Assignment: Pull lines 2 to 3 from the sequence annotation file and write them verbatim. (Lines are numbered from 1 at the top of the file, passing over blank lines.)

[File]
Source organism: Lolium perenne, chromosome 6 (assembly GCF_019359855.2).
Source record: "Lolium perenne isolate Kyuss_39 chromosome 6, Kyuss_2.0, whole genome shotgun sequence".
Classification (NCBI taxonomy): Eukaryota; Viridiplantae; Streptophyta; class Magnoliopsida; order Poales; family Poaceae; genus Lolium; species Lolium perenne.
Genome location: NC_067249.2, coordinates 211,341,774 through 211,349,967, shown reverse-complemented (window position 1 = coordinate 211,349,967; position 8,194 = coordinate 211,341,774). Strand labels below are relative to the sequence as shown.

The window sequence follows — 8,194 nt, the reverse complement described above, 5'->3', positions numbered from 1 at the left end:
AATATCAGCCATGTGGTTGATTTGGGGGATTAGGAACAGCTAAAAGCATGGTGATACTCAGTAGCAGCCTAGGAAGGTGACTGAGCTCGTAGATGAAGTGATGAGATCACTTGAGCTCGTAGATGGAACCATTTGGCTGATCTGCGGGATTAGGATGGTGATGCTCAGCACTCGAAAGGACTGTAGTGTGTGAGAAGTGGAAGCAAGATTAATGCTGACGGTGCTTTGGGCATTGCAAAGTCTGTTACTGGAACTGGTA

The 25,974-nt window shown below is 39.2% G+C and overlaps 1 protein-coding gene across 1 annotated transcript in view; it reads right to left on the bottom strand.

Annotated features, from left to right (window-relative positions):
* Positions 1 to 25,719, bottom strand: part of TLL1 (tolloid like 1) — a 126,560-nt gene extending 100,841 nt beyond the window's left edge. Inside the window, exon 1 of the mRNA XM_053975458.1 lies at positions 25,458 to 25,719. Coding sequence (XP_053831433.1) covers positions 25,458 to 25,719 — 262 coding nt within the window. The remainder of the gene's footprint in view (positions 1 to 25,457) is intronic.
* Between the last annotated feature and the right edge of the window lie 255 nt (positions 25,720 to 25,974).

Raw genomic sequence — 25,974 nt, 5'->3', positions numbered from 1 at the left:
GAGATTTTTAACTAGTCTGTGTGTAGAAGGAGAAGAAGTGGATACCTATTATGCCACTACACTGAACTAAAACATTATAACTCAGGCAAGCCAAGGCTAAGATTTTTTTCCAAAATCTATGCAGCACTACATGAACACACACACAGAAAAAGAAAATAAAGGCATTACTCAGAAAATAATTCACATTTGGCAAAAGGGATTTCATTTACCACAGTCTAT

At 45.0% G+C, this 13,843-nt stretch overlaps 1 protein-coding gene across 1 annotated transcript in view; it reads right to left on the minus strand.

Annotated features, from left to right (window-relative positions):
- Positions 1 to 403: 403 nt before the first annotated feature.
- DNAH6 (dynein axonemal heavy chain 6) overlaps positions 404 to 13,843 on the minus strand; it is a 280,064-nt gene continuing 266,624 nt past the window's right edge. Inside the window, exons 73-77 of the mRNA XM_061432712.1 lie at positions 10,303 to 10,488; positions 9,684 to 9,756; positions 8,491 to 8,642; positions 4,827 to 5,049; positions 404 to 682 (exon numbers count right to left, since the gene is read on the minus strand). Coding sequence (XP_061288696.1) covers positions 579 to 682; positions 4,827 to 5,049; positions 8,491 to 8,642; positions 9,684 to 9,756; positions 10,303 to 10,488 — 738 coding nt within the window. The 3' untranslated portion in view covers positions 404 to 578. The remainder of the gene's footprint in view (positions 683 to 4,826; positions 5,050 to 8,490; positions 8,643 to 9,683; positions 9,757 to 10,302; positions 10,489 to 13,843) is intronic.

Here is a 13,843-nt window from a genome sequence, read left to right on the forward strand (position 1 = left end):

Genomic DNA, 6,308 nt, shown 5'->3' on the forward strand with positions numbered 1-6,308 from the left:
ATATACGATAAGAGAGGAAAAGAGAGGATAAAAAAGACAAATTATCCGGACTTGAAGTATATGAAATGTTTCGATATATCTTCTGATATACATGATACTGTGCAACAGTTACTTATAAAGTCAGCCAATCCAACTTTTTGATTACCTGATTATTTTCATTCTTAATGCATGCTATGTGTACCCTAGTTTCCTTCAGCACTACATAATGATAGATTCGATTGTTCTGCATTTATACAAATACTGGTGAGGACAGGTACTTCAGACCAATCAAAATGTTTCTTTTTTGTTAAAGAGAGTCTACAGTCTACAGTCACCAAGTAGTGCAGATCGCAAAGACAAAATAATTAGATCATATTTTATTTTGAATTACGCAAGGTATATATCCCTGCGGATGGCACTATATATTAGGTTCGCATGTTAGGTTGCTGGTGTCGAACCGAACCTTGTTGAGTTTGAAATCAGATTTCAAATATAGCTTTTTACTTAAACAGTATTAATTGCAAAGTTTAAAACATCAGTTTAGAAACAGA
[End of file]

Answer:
Source record: "Lolium perenne isolate Kyuss_39 chromosome 6, Kyuss_2.0, whole genome shotgun sequence".
Classification (NCBI taxonomy): Eukaryota; Viridiplantae; Streptophyta; class Magnoliopsida; order Poales; family Poaceae; genus Lolium; species Lolium perenne.